I ran across Robert Floyd's Turing Award lecture last night. It was an interesting read and frankly there was a lot in there to make me think about the state of computer science, computer programming and how we teach those two closely related topics. One question he mentions is asking another computer science teacher "what he teaches in his introductory programming class." The answers he often got were "Fortran" or "PASCAL". The talk he gave was in 1978 and those were the languages used. Today we often get the answer "Visual Basic" or "Java" or even "Python."
But as Dr. Floyd suggests those are really the wrong answers. Those languages are just syntax and grammar and not what we really need to be teaching. We need to be teaching design concepts, paradigms of programming, ways of looking at and solving program, and in short concepts that are (usually) language independent.
The Fortran I learned in the first programming course I took is all but dead. COBOL is pretty dead outside of specific and legacy applications as well. (Not that either language seems to ever want to die completely and yes I know that people still write new applications in them.) But the concepts I learned live on and have served me well long beyond those courses.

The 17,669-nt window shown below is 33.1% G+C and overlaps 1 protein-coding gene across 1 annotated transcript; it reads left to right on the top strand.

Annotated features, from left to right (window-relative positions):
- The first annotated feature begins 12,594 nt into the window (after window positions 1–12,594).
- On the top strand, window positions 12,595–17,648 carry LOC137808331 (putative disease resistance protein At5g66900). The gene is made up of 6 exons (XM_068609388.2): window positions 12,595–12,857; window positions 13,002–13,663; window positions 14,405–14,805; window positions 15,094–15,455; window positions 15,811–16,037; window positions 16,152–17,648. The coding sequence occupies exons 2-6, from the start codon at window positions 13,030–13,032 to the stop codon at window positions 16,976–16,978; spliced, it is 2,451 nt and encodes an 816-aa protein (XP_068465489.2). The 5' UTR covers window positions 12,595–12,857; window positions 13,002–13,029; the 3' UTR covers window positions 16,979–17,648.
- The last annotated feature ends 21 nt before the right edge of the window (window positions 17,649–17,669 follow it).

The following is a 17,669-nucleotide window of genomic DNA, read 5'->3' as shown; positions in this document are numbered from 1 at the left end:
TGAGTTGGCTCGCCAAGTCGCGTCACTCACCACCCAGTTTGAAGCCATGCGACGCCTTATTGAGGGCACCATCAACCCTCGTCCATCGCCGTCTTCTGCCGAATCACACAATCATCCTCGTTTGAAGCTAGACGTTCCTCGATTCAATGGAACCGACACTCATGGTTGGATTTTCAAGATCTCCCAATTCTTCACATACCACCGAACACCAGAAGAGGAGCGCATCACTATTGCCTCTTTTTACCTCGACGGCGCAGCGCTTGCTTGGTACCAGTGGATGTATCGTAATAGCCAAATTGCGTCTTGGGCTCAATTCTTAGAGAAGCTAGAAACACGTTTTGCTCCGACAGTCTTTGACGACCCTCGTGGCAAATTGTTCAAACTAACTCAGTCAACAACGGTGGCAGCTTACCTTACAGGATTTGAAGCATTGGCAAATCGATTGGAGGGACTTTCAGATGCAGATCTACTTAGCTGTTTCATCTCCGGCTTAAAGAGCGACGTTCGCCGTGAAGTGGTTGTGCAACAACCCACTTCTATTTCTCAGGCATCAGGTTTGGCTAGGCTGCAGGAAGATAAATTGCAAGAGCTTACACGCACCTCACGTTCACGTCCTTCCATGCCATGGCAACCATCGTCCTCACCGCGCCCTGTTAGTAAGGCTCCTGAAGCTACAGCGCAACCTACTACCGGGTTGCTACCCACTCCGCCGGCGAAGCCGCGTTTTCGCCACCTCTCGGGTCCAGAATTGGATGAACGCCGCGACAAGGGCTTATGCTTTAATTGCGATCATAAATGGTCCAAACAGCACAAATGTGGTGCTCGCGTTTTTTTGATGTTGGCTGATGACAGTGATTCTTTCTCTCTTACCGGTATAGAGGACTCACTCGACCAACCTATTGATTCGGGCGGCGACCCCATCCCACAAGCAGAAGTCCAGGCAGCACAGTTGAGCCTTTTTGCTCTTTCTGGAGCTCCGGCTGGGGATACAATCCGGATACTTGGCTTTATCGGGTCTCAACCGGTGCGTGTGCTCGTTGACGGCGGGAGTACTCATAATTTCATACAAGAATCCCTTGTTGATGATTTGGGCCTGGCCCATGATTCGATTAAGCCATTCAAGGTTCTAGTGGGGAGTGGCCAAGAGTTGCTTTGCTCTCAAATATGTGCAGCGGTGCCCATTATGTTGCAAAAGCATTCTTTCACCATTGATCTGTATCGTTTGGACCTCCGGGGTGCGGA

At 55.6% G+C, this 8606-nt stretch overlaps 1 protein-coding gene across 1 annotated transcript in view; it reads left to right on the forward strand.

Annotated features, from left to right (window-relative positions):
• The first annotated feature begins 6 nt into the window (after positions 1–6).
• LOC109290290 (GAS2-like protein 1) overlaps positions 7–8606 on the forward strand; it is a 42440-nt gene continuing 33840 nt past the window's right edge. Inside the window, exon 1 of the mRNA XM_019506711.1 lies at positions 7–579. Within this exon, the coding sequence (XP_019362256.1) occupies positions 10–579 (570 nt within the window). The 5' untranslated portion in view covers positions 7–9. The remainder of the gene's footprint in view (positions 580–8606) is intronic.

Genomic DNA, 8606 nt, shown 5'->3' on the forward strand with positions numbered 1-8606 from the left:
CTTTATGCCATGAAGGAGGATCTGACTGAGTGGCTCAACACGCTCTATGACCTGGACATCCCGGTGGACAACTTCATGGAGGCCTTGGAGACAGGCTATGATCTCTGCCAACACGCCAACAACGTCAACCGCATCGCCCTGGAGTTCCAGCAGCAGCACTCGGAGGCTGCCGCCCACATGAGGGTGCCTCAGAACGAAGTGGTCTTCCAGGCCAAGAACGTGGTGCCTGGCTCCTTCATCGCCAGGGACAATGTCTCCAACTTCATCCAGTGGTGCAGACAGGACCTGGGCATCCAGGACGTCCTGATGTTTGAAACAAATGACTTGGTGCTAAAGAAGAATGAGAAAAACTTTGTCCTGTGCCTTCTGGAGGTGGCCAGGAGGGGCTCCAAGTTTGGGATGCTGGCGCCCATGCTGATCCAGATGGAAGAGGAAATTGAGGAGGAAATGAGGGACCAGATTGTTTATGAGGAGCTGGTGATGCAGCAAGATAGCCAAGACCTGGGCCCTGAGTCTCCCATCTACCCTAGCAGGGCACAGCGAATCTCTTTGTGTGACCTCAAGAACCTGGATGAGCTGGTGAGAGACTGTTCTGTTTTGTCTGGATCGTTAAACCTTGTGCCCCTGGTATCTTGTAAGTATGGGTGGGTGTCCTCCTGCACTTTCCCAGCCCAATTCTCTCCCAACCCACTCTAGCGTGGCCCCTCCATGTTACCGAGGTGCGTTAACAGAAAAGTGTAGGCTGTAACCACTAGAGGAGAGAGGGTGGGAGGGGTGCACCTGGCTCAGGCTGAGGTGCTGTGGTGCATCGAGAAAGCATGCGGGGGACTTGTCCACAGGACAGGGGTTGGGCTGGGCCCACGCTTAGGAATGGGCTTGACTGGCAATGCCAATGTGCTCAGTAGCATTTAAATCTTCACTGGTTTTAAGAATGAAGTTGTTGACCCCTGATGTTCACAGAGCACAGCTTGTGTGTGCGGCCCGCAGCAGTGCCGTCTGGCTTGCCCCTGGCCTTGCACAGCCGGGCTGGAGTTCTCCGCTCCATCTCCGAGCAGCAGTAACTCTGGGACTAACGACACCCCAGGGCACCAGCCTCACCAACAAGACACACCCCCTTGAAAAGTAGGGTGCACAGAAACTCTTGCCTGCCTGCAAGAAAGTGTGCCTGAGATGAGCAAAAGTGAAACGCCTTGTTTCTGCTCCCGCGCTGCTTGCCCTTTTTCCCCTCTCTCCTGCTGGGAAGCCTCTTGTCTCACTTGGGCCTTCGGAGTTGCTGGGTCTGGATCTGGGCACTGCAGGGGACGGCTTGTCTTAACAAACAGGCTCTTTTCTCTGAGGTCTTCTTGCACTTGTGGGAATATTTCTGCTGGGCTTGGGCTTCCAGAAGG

When Dr. Floyd gave his talk structured programming was the new paradigm and now it is an old one. Top-down design was new then and now is old. But they are both still valid even today. Object Oriented Programming is the new thing and it is great. But it doesn't replace the old completely.
So what then do we teach in the first programming course? Is the language important? Of course it is. Discussion of which language to use causes great debates. My own recent post on the subject has a large number of comments. But that is not the essential question and I have come to think that it (the language) should not be the name of the course and it really should not be the foundation of what the course teaches. When the language becomes the subject the value of the course in preparing students for a live-long career is diminished.
So what do you teach (or recommend teaching) in your first programming course?